What horse is the greatest Blue Grass Stakes winner in history?

March 30th, 2021

It's just about April in Kentucky, and April in Kentucky means one thing — Keeneland!

The highlight of opening weekend is the Blue Grass (G2), a race that always helps bring the Kentucky Derby (G1) picture into sharper focus.

Before we look ahead at the 2021 edition of the Blue Grass, let's look back.

Who is the greatest Blue Grass winner in history?

Bull Lea (1938)

In addition to winning the Blue Grass, he won a handful of other stakes at age three, and Hialeah's Widener H. at four.

However, in the stud barn, he led Calumet's ascent to greatness. His first crop featured 1943 co-champion two year old fillies Durazna and Twilight Tear. Twilight Tear was named Horse of the Year in 1944. He sired 1947 Horse of the Year Armed, 1948 Blue Grass winner (and 1949 co-Horse of the Year) Coaltown, and 1948 Triple Crown winner (and Horse of the Year) Citation. In 1952, he sired both the Kentucky Derby winner (Hill Gail) and the Kentucky Oaks winner (Real Delight).

He was a five-time leading sire, a four-time leading damsire, and an all-time great stallion.

Round Table (1957)

He achieved his most important early wins on the Keeneland dirt, in the 1956 Breeders' Futurity, as well as the Blue Grass.

Though he only ran third to Bull Lea's son, Iron Liege in the Kentucky Derby, that hardly hampered him. He raced at the top level all over the country through his five-year-old year and won 43 of his 66 races.

He was named champion turf horse at ages three, four, and five. He was Horse of the Year and champion male handicap horse in 1958 and co-champion male handicap horse in 1959.

He became an important sire, as well, with sons King's Bishop and Poker.

Northern Dancer (1964)

He may have started his career in a Canadian-bred maiden race at Fort Erie, but he rose to stardom both on the track and in the stud barn.

The Blue Grass served as his final prep for a successful Triple Crown season that included wins in both the Kentucky Derby and the Preakness, and he was the first Canadian-bred to win the Derby. He also became the first horse to win both the Kentucky Derby and Canada's most important three-year-old race, the Queen's Plate.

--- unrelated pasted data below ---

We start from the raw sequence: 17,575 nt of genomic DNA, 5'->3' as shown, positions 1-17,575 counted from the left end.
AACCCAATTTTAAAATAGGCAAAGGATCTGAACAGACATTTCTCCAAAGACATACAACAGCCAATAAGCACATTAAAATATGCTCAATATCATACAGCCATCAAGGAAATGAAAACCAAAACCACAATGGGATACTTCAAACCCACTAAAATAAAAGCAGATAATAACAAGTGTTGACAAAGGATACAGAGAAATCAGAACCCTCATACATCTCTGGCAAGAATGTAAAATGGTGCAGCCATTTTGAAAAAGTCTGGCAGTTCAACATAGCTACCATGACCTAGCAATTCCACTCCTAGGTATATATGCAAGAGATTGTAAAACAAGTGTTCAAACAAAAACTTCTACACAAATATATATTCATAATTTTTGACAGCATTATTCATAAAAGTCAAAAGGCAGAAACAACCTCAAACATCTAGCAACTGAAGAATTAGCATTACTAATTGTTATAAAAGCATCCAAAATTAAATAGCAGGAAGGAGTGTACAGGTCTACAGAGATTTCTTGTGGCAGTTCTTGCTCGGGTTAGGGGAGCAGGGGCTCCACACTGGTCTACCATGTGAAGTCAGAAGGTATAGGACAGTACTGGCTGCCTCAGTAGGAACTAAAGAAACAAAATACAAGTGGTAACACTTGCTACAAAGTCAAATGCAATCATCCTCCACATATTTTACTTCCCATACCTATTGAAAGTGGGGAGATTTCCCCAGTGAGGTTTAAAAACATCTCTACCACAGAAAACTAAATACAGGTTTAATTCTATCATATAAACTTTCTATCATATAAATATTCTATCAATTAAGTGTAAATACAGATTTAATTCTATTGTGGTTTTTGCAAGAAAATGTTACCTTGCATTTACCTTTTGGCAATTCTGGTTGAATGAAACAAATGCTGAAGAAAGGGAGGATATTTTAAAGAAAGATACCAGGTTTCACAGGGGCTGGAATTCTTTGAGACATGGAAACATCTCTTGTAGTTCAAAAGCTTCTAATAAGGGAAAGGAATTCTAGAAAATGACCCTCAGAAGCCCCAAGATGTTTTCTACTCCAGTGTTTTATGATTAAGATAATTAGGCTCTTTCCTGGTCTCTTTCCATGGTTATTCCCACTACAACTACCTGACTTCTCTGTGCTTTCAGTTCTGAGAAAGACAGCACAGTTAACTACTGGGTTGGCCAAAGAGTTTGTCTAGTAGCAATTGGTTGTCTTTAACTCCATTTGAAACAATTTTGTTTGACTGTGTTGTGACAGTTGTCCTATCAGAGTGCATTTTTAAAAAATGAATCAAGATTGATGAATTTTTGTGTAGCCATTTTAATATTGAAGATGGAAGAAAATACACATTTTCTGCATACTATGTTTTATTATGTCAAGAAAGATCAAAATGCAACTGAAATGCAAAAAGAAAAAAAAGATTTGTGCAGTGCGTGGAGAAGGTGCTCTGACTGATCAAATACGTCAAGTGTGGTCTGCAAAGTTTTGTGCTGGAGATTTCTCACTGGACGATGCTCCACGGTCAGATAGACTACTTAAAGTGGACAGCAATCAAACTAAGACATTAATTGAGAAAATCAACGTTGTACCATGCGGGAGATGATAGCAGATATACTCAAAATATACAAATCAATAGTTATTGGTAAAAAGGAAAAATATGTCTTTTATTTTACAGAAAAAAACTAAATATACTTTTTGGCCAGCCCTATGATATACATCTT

Though a bowed tendon the month after the Queen's Plate ended his racing career, he became a worldwide phenomenon at stud. Almost half his first crop won stakes, including Canadian Horse of the Year Viceregal. Nijinsky II, a member of his second crop, won the English Triple Crown in 1970. He sired important stallions around the world, like Danzig, Lyphard, Northern Taste, and Sadler's Wells.

Spectacular Bid (1979)

He raced from ages two through four and was a champion all three years he raced.

He prepared for the Kentucky Derby  with wins in five consecutive stakes, the Blue Grass last among them. The grey then won the first two legs of the Triple Crown by open lengths.

Though either a safety pin, a lack of affinity for a mile and a half, or some combination on the two dashed his connections' Triple Crown dreams, he finished third in the Belmont Stakes.

He still went on to win four more races that year, including the Marlboro Cup H. (G1). At four, the Bid was sublime, as he won all nine of his starts (including five Grade 1 races) en route to Horse of the Year honors. One of those races, his career-ending victory in the Woodward, was a testament to how imposing he was — he won in a walkover.

Holy Bull (1994)

He was a very good two year old, and scored a game win in the Futurity (G1), over the previously undefeated Dehere, but he became a star at age three.

Though his win in the Blue Grass didn't lead to Triple Crown success, the talented and versatile grey took an unorthodox route to champion three year old and Horse of the Year honors in 1994.

His five Grade 1 wins that year included a pair of victories against older horses, in the one-turn Metropolitan H. and the two-turn Woodward. He also won three against his own age group — the Florida Derby, the Haskell, and the Travers.

Though a tendon injury in the 1995 Donn H. (G1) cut his career short, his 13 wins displayed his brilliance, and he went on to produce 2000 champion two year old Macho Uno.

Looking back to last week's poll about which international racing event you're most excited about... Though the Melbourne Cup got a significant amount of attention, there was a tie at the top. The Dubai World Cup got 40% of the vote — but so did Royal Ascot!

Those of you looking forward to Royal Ascot don't have to wait too long. The two and a half months before the royal meeting will pass before you know it!